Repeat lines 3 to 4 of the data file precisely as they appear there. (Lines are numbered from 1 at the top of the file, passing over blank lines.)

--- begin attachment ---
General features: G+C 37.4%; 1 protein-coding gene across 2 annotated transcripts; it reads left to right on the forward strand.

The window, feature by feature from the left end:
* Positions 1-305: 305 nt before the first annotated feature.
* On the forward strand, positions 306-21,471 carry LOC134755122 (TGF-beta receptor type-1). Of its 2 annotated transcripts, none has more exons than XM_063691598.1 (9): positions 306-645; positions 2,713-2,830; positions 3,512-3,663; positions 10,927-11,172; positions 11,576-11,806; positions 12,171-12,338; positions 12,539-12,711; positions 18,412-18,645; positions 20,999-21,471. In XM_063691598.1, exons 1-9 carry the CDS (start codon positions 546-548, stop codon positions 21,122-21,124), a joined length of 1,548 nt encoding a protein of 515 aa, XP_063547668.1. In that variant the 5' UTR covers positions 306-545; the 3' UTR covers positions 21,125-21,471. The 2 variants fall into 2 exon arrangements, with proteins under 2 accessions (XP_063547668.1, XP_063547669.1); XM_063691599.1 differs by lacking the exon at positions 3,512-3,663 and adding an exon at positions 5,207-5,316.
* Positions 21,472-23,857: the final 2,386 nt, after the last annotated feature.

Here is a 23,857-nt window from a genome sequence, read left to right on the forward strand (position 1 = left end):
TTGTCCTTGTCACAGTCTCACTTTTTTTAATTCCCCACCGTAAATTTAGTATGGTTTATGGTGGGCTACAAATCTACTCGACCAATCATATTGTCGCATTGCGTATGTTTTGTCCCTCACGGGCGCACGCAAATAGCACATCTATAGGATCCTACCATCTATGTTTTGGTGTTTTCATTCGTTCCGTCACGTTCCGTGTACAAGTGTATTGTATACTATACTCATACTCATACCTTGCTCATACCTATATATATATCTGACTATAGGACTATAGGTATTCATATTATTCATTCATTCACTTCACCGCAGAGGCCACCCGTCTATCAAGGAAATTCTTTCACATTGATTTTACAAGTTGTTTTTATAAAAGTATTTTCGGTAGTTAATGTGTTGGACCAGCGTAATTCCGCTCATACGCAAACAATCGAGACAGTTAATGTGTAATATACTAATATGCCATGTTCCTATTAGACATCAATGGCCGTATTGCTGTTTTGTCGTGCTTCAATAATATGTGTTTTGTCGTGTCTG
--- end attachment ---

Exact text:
* Positions 1-305: 305 nt before the first annotated feature.
* On the forward strand, positions 306-21,471 carry LOC134755122 (TGF-beta receptor type-1). Of its 2 annotated transcripts, none has more exons than XM_063691598.1 (9): positions 306-645; positions 2,713-2,830; positions 3,512-3,663; positions 10,927-11,172; positions 11,576-11,806; positions 12,171-12,338; positions 12,539-12,711; positions 18,412-18,645; positions 20,999-21,471. In XM_063691598.1, exons 1-9 carry the CDS (start codon positions 546-548, stop codon positions 21,122-21,124), a joined length of 1,548 nt encoding a protein of 515 aa, XP_063547668.1. In that variant the 5' UTR covers positions 306-545; the 3' UTR covers positions 21,125-21,471. The 2 variants fall into 2 exon arrangements, with proteins under 2 accessions (XP_063547668.1, XP_063547669.1); XM_063691599.1 differs by lacking the exon at positions 3,512-3,663 and adding an exon at positions 5,207-5,316.